19. Nov 30, 2012 #18

    Pythagorean

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    I dont mean it doesn't contribute, I'm just saying the sun pulls much harder on point masses on Earth than the moon, but doesn't generate as much tidal force. It's mass makes up for its distance (compared to the moon) for total force.

    The moons tidal strength comes from the ratio of the distance of the moon from nearest edge of Earth to the distance at the farthest edge of Earth. That ratio is practically 1 for the Sun.
     
  20. Nov 30, 2012 #19

    mfb

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    On a level where you care about tides, this is not true any more. In a rotating frame, you get coriolis and centrifugal forces. A bullet fired with the rotation of earth will travel longer than a bullet fired in the opposite direction.
     
  21. Nov 30, 2012 #20

    sophiecentaur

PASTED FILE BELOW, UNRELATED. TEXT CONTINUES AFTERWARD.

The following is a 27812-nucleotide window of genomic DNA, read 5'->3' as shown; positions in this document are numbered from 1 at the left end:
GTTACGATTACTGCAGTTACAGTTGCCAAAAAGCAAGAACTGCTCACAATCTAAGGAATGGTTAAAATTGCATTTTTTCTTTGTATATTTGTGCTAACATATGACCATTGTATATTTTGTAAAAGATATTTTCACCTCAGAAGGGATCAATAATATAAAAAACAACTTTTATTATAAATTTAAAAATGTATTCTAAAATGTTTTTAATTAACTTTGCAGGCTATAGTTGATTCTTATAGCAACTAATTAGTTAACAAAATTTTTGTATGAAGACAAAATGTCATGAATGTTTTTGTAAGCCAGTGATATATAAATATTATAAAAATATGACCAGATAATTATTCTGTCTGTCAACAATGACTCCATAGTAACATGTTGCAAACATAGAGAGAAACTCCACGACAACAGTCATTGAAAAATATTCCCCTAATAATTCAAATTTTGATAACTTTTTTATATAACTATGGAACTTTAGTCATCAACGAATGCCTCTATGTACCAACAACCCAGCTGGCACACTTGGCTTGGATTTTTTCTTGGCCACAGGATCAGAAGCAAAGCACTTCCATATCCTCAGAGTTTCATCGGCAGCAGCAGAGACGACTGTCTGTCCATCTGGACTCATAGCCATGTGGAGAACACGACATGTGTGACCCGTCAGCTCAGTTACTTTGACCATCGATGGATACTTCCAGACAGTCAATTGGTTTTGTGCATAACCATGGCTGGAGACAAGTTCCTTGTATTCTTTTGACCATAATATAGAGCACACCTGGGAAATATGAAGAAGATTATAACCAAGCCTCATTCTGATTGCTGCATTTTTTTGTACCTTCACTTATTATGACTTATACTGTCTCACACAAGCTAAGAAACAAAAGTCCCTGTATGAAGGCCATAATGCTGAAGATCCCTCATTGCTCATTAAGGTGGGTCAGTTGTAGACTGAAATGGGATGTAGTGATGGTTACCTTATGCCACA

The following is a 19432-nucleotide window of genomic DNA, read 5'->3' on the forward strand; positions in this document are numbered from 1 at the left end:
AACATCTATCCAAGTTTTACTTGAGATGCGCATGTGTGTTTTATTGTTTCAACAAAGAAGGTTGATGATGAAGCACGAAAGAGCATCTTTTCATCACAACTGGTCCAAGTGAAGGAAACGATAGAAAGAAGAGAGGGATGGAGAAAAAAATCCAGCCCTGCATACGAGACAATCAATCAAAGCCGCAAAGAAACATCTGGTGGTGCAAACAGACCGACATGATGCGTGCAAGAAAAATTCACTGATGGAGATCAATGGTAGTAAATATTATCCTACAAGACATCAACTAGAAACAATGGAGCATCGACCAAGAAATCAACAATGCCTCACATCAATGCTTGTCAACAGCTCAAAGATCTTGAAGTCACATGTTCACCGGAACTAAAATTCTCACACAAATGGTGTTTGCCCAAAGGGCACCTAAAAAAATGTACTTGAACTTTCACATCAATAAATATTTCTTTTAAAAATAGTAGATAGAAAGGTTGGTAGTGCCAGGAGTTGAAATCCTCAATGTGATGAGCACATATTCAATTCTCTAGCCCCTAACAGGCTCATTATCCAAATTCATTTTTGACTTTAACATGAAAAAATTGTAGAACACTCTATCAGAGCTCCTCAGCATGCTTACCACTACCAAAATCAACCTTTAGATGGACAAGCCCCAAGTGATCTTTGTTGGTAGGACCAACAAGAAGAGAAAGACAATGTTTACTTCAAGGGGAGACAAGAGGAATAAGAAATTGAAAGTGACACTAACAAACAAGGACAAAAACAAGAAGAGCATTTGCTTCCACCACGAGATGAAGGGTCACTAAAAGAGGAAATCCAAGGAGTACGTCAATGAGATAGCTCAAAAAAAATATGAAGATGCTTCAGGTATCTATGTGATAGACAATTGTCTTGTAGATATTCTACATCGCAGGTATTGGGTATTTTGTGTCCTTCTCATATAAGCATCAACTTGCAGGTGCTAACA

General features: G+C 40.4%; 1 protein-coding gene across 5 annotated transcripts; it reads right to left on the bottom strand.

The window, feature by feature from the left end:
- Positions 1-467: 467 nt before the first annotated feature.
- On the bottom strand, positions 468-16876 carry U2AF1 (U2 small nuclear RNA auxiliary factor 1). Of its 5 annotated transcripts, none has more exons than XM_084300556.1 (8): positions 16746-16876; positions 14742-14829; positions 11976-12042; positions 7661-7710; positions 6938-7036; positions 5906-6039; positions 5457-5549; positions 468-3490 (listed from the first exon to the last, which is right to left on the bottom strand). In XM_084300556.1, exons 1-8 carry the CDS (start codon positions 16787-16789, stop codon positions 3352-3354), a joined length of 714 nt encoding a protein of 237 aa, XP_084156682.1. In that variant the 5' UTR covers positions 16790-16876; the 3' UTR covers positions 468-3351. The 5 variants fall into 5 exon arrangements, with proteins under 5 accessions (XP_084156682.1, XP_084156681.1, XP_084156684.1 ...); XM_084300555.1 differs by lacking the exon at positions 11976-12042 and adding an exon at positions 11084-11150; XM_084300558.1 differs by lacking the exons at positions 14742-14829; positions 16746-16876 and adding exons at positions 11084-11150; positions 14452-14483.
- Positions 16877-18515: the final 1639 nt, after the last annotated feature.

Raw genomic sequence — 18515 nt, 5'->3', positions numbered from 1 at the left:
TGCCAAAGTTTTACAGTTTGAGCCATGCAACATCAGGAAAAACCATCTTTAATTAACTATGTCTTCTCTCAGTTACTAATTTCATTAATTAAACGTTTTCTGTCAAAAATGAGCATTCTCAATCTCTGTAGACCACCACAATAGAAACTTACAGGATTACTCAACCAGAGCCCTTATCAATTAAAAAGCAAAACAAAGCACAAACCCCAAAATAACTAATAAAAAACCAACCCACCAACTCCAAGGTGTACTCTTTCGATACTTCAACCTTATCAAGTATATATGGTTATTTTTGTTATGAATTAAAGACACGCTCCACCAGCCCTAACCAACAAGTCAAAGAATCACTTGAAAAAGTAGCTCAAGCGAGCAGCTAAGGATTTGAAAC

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    The overall effect is much the same on the Sun side as for the opposite side (i.e.both tiders of the day) and it is very comparable with the effect of the Moon so I can't see how you can assert that it "doesn't generate as much tidal force" - as if it is negligible. Of course the Moon's contribution is more but not by that much.
    You'd need to explain that bit about point masses.
     
  22. Nov 30, 2012 #21

    Pythagorean

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    I didn't say it was negligible... you're putting words in my mouth for why? The point is really simple: the moon only has 1e-6 (that's micro!) the force the sun does on a point particle on Earth right? Yet, it has 2-3 times the tidal force.

    I was responding to a post where somebody had set up a thought experiment using a point particle (a lead weight is effectively a point particle for astronomical bodies) and had gone on to talk about the tidal forces on the point particle, but there are no tidal forces on a point particle, as one might recognize if they understood how tidal forces are generated. And a particular fact that highlights that caveat is how much more massively the sun pulls on point particles (a million times more, using DH's numbers) yet still loses to the moon in tidal forces.
     
  23. Nov 30, 2012 #22

    mfb